I admit that, when I read this, the angel and the demon on my shoulder got into a spat. One of them (I'm never sure which is which) roundly declared I was a storyteller. The other harrumphed with a "get real! You're just as much a status seeker as the rest of them." Most writers, if honest, probably have a bit of both. And it's probably easier for the unpublished writer to get sucked into status seeker mode, because "the clock is ticking, gentlemen!!!"

It is salutary, then, to view all this through Maass' long-time agent's eyes: storytellers may start slow and spend more time on trying to perfect their craft, but they are winners in the long run. And the long run is where we writers want to be, isn't it?

So, for now, I'm shelving those dreams of cruising the Caribbean by yacht, installing the home champagne fountain, and ordering the Bentley. It's back to work on those stories, status be damned!

Next week: Scenes That Can't be Cut

Sunday, October 3, 2010

Microfiction Monday: When You Wish Upon a Star

Welcome to Microfiction Monday, at Stony River: a writing life, where a picture paints 140 characters, or even fewer.[Hate counting letters and spaces? Try Design 215's character counter, which will count for you as you type. Microsoft Word will count for you too, of course, as part of its word count feature under the 'Review' tab.] Here's this week's picture, and my story to go with it.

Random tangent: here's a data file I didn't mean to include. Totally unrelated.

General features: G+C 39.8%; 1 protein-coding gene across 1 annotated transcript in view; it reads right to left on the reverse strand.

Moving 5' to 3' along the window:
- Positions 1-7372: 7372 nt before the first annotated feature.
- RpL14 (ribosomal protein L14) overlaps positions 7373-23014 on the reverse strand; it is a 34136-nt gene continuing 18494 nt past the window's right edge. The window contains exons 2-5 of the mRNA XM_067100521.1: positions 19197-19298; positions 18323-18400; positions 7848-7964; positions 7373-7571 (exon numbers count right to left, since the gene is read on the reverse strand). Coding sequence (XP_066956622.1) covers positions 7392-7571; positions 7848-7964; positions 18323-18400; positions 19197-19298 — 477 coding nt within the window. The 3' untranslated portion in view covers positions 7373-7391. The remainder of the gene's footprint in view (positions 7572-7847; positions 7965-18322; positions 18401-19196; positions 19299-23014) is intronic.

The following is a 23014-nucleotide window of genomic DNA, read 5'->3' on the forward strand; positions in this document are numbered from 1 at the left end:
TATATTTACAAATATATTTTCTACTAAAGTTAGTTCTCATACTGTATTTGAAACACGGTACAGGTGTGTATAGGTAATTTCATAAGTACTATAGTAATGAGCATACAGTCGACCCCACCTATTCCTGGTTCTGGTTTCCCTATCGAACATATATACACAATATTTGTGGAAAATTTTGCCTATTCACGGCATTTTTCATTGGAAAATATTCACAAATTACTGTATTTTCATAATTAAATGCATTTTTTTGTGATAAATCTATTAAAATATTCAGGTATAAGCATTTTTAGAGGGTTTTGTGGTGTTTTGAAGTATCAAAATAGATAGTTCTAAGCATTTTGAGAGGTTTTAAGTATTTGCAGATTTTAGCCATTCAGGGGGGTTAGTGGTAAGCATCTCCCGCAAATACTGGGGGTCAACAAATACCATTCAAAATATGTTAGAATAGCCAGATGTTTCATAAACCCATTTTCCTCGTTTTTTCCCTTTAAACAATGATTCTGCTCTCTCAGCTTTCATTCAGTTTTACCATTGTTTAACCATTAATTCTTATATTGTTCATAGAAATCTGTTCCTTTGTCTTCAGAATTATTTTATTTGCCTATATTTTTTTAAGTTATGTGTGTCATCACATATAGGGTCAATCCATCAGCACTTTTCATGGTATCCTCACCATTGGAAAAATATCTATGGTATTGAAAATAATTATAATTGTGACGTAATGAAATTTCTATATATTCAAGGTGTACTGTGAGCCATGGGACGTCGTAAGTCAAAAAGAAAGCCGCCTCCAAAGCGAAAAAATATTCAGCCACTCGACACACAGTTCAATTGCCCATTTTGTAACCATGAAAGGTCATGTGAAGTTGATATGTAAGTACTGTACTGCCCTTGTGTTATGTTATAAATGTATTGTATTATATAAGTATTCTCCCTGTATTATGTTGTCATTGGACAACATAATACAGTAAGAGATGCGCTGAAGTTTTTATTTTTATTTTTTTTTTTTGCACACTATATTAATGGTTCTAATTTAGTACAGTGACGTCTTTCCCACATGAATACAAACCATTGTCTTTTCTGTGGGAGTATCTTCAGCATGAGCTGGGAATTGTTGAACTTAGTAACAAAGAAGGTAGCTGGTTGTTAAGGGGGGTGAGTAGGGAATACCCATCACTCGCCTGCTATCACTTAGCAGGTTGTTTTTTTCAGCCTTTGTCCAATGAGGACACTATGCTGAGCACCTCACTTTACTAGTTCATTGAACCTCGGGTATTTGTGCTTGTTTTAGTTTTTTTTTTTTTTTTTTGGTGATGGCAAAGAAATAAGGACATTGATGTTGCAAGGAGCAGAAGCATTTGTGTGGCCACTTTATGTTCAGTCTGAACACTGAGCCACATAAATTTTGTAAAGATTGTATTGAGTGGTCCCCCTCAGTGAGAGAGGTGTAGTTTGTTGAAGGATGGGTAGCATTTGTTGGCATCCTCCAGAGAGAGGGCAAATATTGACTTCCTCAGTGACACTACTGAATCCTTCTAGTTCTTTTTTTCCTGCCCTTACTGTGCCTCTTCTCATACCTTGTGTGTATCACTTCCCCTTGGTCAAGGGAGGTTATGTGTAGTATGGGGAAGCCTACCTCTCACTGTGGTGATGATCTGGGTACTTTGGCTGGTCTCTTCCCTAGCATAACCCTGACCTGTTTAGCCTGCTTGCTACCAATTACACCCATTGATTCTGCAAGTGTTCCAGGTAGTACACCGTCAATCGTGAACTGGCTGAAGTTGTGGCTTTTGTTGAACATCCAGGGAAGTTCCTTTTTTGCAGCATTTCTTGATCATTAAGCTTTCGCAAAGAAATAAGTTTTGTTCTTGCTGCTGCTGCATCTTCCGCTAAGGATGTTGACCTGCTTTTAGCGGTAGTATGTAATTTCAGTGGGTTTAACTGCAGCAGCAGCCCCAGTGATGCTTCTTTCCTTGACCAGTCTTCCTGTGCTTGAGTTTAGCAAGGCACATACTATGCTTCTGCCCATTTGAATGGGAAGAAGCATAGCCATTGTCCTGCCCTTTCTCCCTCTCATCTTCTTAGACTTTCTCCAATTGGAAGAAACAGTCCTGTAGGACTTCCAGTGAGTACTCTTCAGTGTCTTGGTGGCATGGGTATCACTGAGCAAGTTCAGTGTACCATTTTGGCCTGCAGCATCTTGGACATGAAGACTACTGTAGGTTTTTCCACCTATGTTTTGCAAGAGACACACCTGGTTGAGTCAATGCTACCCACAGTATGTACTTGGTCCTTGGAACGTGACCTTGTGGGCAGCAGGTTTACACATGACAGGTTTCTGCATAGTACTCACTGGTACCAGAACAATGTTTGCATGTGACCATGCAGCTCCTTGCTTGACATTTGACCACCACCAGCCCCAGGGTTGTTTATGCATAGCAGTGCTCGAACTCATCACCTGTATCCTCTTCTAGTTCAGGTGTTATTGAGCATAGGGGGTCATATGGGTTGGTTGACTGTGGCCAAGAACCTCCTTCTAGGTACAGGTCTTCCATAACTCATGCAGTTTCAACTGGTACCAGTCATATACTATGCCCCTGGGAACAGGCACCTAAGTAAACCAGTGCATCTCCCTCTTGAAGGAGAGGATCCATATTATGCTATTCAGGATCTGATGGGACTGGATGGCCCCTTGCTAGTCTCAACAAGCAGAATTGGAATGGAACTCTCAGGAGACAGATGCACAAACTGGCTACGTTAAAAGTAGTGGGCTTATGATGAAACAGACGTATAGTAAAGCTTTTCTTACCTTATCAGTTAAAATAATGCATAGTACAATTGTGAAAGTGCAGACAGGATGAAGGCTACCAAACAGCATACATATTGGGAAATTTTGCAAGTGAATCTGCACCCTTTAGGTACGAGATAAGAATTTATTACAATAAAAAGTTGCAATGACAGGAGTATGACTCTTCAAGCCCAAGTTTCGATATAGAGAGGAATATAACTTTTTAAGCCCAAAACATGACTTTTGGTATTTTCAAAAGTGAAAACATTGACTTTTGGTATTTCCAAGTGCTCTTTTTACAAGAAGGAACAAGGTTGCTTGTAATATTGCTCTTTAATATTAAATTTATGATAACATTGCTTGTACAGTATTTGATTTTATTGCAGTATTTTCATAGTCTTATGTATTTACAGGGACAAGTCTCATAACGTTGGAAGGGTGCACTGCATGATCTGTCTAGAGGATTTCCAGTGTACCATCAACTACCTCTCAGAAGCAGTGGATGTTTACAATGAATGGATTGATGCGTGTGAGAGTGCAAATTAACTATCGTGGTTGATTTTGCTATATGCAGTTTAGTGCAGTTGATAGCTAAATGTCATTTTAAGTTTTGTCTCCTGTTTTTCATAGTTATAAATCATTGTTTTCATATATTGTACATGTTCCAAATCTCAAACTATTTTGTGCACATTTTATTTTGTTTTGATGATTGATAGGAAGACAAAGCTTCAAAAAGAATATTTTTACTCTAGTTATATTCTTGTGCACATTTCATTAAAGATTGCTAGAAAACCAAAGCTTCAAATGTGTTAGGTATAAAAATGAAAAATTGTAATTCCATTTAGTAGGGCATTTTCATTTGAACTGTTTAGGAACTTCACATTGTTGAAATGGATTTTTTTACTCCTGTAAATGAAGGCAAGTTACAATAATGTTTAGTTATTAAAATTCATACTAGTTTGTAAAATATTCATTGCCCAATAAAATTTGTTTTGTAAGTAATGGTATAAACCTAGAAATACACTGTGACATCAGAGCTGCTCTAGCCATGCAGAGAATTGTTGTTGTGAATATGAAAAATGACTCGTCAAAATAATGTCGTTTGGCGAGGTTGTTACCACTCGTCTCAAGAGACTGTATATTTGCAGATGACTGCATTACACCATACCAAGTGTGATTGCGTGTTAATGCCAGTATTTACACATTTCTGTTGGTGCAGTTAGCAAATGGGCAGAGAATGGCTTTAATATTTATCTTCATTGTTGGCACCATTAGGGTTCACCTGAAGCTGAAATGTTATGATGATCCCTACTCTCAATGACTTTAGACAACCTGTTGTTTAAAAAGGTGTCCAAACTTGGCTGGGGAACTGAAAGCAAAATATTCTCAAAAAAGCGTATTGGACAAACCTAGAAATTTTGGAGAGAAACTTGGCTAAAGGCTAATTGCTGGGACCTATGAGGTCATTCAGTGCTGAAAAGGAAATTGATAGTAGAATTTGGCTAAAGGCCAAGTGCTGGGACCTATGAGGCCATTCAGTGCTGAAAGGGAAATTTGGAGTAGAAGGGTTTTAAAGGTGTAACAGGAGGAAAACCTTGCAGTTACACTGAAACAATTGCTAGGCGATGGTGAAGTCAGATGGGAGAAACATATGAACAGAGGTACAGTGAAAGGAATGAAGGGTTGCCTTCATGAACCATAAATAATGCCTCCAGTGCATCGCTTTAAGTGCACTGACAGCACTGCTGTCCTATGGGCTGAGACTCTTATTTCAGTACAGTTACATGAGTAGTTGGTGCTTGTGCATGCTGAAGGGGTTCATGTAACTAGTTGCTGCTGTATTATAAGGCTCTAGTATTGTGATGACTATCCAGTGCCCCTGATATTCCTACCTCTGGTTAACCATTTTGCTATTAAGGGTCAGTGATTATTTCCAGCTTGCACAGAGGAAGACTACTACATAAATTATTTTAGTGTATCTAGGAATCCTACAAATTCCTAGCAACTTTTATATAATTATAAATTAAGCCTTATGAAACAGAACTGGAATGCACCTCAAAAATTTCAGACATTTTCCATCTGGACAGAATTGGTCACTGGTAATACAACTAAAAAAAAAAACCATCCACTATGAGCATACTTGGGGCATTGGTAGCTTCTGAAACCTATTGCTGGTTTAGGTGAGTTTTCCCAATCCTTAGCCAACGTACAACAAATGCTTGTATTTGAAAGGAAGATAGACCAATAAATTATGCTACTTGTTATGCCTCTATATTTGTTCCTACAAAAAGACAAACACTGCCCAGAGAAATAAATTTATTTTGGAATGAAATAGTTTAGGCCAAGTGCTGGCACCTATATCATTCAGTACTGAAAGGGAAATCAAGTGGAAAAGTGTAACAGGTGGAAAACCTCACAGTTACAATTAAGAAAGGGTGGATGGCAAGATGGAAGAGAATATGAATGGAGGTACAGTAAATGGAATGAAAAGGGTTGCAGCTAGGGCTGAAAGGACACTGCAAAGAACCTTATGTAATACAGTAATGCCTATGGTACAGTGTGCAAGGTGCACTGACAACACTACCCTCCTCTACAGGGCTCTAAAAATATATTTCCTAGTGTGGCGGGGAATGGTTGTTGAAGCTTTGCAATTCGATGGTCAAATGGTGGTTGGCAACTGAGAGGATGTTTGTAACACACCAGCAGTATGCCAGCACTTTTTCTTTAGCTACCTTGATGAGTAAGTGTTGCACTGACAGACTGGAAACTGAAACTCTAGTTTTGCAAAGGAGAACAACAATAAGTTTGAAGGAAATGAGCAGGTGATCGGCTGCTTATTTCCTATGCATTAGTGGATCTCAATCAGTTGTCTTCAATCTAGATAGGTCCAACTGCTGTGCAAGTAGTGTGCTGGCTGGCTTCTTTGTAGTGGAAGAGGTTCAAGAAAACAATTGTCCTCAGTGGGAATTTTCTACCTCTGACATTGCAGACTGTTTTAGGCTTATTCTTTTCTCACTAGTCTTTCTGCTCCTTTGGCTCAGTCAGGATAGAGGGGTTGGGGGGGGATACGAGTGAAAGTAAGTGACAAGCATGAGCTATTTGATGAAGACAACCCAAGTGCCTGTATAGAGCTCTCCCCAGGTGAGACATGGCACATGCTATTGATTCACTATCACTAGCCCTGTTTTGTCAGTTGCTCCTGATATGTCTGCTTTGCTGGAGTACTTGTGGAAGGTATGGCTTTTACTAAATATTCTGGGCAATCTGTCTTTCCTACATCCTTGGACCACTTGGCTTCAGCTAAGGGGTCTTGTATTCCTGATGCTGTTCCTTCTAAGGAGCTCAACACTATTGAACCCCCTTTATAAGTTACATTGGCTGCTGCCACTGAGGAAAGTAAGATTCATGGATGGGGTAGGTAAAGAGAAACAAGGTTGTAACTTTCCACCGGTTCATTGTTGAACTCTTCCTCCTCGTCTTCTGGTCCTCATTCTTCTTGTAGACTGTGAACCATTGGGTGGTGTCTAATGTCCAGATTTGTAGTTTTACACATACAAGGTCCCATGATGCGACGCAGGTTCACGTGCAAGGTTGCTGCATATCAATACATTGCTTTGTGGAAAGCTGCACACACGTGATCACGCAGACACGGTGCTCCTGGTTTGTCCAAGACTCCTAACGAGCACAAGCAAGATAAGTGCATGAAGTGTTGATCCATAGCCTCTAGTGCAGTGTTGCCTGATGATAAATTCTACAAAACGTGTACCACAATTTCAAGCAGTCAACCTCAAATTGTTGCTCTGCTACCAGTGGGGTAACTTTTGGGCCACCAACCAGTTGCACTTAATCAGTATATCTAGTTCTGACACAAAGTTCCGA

The wishing star was so literal. Pam had wished for a LUCKY flutter on the ponies. But flying on Pegasus? (The lucky part was the prince.) (138 characters)

(N.B. In Brit. English, "having a flutter" means "betting on".)

Friday, October 1, 2010

The Boys and the Banned Books

Yes, Virginia, boys do read.

They read a lot... and banning a book won't slow them down either!

(Books featured: Harry Potter 1, 2, and 7; A Wrinkle in Time; Northern Lights; The Color Purple; Captain Underpants.)

What we're actually reading when not posing for Banned Books Week:

Son 1: Heart of a Shepherd by Rosanne Parry
Cricket Man by Phyllis Reynolds Naylor
Point Blank by Anthony Horowitz
sundry gaming and wrestling magazines

Son 2: The Ersatz Elevator by Lemony Snicket

Son 3: Captain Flinn and the Pirate Dinosaurs by Giles Andreae

Dad: The Monster's Ring by Bruce Coville